Senior Research Associate
Agrobacterium-mediated transformation is the most frequently employed plant genetic engineering method. Because Agrobacterium is considered a disease-causing pathogen to host plants after inoculation, research in Agrobacterium-mediated transformation is focused on transformation mechanism, plant pathogenesis and innate immunity of plant. Low transformation efficiency has been a main obstacle for studying legume plants. One of the suggested reasons of this recalcitrance is that the legume plants are resistant to Agrobacterium. Achieving increased efficiency will require an understand the mechanism of Agrobacterium-mediated transformation in legume plant, which remains unclear after over 30 years of utilizing this technology.
Peanut is an important legume and money maker in Virginia. To increase efficiency of Agrobacterium-mediated transformation in peanut, it is necessary to test various Agrobacterium strains that have not been studied previously. To optimize the technology, transient GUS expression assay will be tested by the Agrobacterium strains, including modified effector proteins, with various peanut lines. I have previously identified Arabidopsis mutants that showed over 10 fold increase in the T-DNA integration efficiency. Based on published work, it appears that these genes and mutants might be involved in transgene methylation and T-DNA integration after transfer into plant cells. Transcription of methylated transgenes negatively affects the number of transgenic plants recovered in transformation. After functional analysis, I am particularly eager to investigate these genes in legume transformation to increase efficiency. Also, this research can contribute to the understanding of plant pathogenesis and innate immunity. Improved transformation technology will facilitate the use of various transgenics (overexpression, knock-out, or knock-down plants) for functional analysis of a gene of interest. One area of interest in Virginia agriculture is the impact of abiotic stress on crop production. In peanuts, drought stress in particular seriously affects peanut yields. One aspect of abiotic stress that has not been studied in peanut is the potential identification of small RNAs affecting plant responses to drought. I will identify peanut drought-associated small RNAs which play regulatory roles in drought stress. The study of small RNAs and the corresponding target genes will provide future potential for achieving drought tolerant lines.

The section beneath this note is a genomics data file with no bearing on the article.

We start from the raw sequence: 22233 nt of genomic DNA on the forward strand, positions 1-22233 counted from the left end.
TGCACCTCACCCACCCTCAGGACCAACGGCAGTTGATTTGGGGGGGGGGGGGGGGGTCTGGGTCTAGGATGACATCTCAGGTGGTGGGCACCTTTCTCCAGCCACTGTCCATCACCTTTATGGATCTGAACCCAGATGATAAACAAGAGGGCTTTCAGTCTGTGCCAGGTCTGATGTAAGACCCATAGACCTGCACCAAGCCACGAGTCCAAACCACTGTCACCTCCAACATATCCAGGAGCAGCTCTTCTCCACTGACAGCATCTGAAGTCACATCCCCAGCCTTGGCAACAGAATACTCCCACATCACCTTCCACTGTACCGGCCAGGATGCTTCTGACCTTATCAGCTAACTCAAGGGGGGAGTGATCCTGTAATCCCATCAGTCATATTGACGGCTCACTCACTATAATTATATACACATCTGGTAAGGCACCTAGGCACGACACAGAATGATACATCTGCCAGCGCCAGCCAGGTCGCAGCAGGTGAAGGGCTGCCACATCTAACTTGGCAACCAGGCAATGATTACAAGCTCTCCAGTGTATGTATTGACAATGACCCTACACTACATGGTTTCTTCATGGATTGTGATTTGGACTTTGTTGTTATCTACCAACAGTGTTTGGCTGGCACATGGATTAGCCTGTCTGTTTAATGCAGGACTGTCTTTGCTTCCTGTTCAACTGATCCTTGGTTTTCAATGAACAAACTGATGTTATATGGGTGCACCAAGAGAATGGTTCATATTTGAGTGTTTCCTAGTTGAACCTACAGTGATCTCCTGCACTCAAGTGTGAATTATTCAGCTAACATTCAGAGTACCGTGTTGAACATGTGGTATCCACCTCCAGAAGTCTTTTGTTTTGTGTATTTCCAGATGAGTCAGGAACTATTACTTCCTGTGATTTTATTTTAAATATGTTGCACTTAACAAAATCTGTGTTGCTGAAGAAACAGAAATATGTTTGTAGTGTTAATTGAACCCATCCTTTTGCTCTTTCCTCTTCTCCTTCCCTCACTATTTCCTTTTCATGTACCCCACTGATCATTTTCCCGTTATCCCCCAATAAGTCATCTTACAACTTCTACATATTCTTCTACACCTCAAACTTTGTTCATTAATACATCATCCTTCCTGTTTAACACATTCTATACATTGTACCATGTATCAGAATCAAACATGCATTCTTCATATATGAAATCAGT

Ph. D., Crop Molecular Genetics, Seoul National Unversity, 2009
B.S., Crop Science, Dankook University, 2003
2014 - Present : Senior Research Associate
- June, 2011- December, 2013 : Postdoctoral fellow in the lab of Dr. Zhang, University of Missouri, Columbia, MO
- January, 2010 - May, 2011 : Postdoctoral fellow in the lab of Dr. Gelvin, Purdue University, West Lafayette, IN
- (540) 231-7132
410 Price Hall
Mail code: 0331
170 Drillfield Drive
Blacksburg, VA 24061